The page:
Magnus Granberg, Jürg Frey – Early to Late

The second recording by Ensemble Grizzana features two new works by Magnus Granberg – How Vain Are All Our Frail Delights – and Jürg Frey – Late Silence.

Featuring Jürg Frey (clarinet), Magnus Granberg (celesta, harmonica & stones), Angharad Davies & Mira Benjamin (violins), Anton Lukoszevieze (cello), Dominic Lash (double bass), John Lely (electronics, harmonica & stones), Richard Craig (flute & electronics), Philip Thomas (piano), Simon Allen (dulcimer & glass harp), Dimitra Lazaridou-Chatzigoga (zither & electronics)

another timbre, at121

“Jürg Frey and Magnus Granberg are two of the musicians who feature most frequently in the Another Timbre catalogue. So, when the label commissioned two new works in 2015, it was no surprise that they were the chosen composers. Performed by Ensemble Grizzana, including a stellar line-up of AT regulars alongside Frey and Granberg themselves, the resulting pieces were premiered at the Huddersfield Contemporary Music Festival at the end of November 2017, receiving a prolonged ovation and rave reviews. Fortunately, immediately after that concert, both were recorded and have been issued together on Early to Late so they can now be listened to and savoured repeatedly.

When commissioning the pieces, AT proprietor Simon Reynell expressed a wish that their music should have some kind of relation to Renaissance music, and this led to the compositions being based on Déploration sur la mort de Binchois by Johannes Ockeghem and O Lord, How Vain Are All Our Frail Delights by William Byrd. In fact, the new works sound like distant cousins of those that inspired them; it is possible to hear traces of the older works but those of Frey and Granberg are stronger. Although some listeners may choose to check out the Ockeghem and Byrd compositions, the new works can be fully appreciated in their own right without knowledge of the older ones.

One of the many fascinations of Early to Late is that Frey and Granberg were given the same brief and ended up producing different end results. Granberg’s ethereal “How Vain Are All Our Frail Delights?” allows players greater individual freedom than Frey’s more tightly co-ordinated “Late Silence”. In addition to the core instruments, from the options available within Ensemble Grizzana, Granberg and Frey chose to add quite different instruments, giving their pieces contrasting sound palettes; Granberg played celesta on his own piece alongside glass harp and dulcimer played by Simon Allen, zither by Dimitra Lazaridou-Chatzigoga and electronics by her, Richard Craig and John Lely; Frey chose for Granberg and Lely to both play harmonica and stones.

Despite such methodological differences, Frey’s and Granberg’s works complement one another so perfectly that they sound designed to be heard together. By meticulous placement of silences and sounds, each of them slowly but surely creates a mood compatible with Ockeghem and Byrd, one of exquisite melancholy. The resulting music is so subtly restrained and beautiful that anything played immediately after it can easily sound crass or tawdry by comparison. Consequently, this is one of those rare albums that one feels compelled to play again as soon as it is over. Ultimately, Early to Late must be judged to be a quintessential Another Timbre album, and surely there can be no higher recommendation than that. Already on my ‘best of 2018’ list.”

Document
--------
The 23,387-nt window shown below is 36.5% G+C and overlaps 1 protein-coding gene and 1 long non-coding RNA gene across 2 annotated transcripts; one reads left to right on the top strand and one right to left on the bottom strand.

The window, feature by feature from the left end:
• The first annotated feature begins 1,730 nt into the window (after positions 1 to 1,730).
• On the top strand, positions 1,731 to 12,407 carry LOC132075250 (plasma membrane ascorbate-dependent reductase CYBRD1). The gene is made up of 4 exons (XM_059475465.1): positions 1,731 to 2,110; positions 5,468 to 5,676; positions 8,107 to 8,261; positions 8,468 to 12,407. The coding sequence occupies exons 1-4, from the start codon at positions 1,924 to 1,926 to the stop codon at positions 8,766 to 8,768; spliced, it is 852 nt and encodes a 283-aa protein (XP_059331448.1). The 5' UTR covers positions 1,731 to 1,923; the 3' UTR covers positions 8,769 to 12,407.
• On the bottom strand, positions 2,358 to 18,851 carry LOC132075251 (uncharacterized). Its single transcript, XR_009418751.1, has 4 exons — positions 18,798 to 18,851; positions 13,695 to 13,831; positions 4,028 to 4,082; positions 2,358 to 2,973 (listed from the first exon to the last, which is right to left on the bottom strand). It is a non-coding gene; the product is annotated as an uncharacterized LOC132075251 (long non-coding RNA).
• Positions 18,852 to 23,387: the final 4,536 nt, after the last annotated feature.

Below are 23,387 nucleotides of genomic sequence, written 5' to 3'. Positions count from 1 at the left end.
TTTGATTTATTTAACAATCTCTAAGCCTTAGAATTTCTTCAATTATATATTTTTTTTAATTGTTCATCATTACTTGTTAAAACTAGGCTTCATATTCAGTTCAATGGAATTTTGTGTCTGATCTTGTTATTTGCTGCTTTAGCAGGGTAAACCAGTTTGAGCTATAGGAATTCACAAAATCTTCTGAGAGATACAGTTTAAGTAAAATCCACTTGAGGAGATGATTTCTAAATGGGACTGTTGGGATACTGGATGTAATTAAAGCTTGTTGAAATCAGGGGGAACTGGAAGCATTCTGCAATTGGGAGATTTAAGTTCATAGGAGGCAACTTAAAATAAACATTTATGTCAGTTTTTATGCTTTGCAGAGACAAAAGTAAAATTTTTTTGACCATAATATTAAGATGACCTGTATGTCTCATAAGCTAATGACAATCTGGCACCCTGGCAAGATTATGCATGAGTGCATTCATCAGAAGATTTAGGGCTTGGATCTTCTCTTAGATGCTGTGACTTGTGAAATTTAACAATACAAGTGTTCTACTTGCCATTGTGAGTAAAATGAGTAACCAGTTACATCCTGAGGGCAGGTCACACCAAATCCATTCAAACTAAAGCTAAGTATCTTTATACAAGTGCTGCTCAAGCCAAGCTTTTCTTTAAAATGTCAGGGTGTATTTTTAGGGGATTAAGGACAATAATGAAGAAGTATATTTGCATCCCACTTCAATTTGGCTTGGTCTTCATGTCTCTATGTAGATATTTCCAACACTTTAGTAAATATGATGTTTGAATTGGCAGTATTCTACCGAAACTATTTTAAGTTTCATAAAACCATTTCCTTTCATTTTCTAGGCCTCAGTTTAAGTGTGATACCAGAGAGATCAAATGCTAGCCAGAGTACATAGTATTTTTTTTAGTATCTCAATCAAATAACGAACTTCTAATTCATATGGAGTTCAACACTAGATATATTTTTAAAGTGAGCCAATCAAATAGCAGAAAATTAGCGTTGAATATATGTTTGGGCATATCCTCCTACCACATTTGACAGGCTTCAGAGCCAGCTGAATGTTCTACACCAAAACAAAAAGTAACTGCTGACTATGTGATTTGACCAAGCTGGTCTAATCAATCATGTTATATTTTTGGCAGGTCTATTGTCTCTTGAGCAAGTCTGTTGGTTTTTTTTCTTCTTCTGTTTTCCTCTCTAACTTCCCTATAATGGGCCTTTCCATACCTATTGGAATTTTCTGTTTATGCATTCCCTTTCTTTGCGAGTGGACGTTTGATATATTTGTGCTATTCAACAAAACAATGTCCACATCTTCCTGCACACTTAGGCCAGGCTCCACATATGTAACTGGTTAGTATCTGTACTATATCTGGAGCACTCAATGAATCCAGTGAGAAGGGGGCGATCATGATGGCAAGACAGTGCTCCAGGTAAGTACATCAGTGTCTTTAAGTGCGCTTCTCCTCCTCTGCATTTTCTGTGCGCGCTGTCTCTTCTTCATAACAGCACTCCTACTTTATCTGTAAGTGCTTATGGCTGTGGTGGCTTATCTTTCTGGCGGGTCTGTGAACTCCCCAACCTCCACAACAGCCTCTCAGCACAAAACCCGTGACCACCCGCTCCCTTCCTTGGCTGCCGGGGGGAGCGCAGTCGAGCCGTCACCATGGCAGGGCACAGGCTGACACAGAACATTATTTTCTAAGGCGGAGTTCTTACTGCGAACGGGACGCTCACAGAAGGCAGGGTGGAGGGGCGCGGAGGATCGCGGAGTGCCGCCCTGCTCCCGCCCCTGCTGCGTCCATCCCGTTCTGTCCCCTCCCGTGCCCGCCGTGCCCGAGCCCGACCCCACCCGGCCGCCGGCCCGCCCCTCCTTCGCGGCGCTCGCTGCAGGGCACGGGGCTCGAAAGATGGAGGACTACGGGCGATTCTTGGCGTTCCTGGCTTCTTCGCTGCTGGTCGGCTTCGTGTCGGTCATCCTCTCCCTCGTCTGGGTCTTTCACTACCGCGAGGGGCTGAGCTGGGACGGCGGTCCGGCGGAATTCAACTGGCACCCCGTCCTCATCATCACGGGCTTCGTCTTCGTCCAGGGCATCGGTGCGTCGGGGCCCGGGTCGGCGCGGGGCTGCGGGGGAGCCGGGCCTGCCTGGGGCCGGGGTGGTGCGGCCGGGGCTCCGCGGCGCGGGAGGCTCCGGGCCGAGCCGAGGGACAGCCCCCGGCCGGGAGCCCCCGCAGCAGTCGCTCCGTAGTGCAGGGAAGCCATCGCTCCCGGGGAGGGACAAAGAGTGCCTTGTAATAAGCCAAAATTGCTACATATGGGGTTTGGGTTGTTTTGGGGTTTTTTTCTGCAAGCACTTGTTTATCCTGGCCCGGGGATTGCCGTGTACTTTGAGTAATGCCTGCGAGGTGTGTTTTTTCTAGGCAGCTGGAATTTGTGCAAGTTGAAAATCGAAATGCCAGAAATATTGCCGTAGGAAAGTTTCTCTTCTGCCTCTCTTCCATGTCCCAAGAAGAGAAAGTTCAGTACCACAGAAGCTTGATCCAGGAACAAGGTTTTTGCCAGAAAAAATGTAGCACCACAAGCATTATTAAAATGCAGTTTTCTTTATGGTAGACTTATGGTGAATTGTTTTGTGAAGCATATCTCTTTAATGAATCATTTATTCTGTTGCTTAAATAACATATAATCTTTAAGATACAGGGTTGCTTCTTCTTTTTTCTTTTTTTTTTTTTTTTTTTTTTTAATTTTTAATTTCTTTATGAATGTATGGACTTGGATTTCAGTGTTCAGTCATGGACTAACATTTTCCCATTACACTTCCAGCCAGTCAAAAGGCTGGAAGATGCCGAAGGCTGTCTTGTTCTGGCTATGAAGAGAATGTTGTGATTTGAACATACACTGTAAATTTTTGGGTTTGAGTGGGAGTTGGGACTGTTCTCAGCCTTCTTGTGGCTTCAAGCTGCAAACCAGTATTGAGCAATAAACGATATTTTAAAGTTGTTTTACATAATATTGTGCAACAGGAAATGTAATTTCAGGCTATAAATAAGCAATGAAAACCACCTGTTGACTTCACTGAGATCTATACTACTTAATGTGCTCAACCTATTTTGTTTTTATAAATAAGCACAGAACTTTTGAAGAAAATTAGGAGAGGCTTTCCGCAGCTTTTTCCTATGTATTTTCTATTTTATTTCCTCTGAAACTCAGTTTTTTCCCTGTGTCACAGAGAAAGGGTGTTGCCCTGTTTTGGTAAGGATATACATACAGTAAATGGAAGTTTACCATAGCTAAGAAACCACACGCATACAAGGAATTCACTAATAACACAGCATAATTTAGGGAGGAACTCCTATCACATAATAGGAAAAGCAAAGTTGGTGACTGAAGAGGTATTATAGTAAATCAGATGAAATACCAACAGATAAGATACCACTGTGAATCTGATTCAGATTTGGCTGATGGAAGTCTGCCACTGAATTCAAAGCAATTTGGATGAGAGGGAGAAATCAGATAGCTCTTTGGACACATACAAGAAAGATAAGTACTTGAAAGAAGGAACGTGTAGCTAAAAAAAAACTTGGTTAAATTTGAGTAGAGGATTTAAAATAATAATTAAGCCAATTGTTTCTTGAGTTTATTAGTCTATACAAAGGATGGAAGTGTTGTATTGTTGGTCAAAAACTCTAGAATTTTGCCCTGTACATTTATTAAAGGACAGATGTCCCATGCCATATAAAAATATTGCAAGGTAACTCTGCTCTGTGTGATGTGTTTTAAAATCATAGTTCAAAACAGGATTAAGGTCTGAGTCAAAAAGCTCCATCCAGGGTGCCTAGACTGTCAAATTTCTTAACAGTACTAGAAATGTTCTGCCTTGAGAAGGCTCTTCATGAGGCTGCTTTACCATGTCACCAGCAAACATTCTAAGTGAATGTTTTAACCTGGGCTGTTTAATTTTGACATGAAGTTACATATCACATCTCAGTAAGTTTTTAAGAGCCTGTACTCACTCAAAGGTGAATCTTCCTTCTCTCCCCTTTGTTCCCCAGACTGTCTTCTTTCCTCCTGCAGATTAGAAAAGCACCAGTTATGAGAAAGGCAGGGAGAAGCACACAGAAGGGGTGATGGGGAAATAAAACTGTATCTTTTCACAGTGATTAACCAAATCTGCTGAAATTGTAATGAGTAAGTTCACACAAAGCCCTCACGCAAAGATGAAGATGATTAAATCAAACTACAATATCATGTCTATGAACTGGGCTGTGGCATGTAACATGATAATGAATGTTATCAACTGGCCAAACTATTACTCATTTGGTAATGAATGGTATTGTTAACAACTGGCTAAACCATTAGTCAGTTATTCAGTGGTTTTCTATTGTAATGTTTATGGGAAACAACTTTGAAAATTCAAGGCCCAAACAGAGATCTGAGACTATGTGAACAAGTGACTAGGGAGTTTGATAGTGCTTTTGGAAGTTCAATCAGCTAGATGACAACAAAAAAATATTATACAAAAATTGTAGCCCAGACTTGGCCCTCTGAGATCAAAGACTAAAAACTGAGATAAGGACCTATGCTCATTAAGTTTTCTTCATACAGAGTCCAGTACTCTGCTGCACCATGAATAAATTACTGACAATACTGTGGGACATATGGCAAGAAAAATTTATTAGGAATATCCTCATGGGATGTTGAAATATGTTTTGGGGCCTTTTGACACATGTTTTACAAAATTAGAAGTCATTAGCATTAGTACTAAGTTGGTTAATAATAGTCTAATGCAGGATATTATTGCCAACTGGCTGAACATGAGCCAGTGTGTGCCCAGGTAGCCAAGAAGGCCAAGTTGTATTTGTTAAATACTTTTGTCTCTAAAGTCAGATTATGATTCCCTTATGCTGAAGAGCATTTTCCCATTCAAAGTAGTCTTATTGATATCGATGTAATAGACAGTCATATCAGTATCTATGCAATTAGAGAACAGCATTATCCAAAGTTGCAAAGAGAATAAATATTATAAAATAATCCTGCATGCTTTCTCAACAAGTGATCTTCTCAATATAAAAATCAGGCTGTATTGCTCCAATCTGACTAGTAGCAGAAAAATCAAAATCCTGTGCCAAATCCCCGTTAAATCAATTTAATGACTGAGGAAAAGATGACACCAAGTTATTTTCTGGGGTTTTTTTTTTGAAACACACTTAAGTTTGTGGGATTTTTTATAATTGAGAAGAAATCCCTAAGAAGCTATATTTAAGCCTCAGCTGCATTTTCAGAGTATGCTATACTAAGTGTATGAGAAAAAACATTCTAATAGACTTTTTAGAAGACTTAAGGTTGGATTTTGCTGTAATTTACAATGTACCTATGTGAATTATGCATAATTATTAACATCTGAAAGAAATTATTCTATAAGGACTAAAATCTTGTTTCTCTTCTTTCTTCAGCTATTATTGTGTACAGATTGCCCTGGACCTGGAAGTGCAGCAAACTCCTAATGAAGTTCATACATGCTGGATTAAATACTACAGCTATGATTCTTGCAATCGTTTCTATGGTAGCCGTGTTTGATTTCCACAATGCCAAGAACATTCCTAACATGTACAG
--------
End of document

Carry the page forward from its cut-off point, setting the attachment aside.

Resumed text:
– John Eyles, All About Jazz

“Early to Late is an album which I’ve been eagerly waiting for for a while now. In 2016 (I believe), Another Timbre commissioned two new compositions (it’s first time doing so) with a vague concept. The new compositions must start from two short pieces of early music: Johannes Ockeghem’s Déploration sur la mort de Binchois and William Byrd’s O Lord, How Vain. These instructions were sent to the label’s two most prolific composers: Magnus Granberg and Jürg Frey. The pieces were both completed in 2017 and were premiered and recorded that November.

It’s a simple concept, but it’s perfect for this purpose. The composers were given, as far as I know, no instruction on how to be influenced by these pieces, or how to build from them, or how to write their new pieces. Having heard the original pieces, the connection is far from obvious, but that doesn’t mean that there aren’t similarities between the two new pieces. They share a similar nostalgic air, although both composers approach this quite differently. Both pieces are also beautifully performed by Ensemble Grizzana (which includes both composers) on mostly the same instruments, allowing the pieces to aesthetically blend together rather than juxtaposing one another.

The first piece is Magnus Granberg’s How Vain Are All Our Frail Delights?, which clocks in at 41 minutes. For those familiar with Granberg’s work either with or without his ensemble Skogen, this piece likely won’t come as much of a surprise. Granberg’s work tends to land in the grey area where indeterminate composition and free improvisation meet. His performers receive an enormous amount of freedom when performing his scores, although they’re forced to stick to vague guidelines and frameworks where notes, sounds and timbres are pre-selected (or simply hinted at). Another oddity in his style of composition is that he typically bases his original pieces off of something pre-existing, so this new commissioned experiment lands right in his compositional comfort zone. He’s even based pieces off of “early” music before – the most recent Skogen album, Despairs Had Governed Me Too Long, was based on a 17th century piece by John Dowland.

What Granberg does so well with these pieces, and why he’s become one of my favorite modern composers, is that he writes music in a way that feels like he’s transcribing emotions rather than notes. The music is wide open and the performers can play with a huge amount of personality, but a certain emotional atmosphere is always held. In the past, that atmosphere was typically one of ambiguous melancholy. That may be true for this piece as well, but I think I’d rather call it nostalgic melancholy. The music is cold and uncanny, but it feels reminiscent of something more beautiful – perhaps that’s of the original pieces, or just of something personal and ambiguous. Either way, the result is fantastically moving.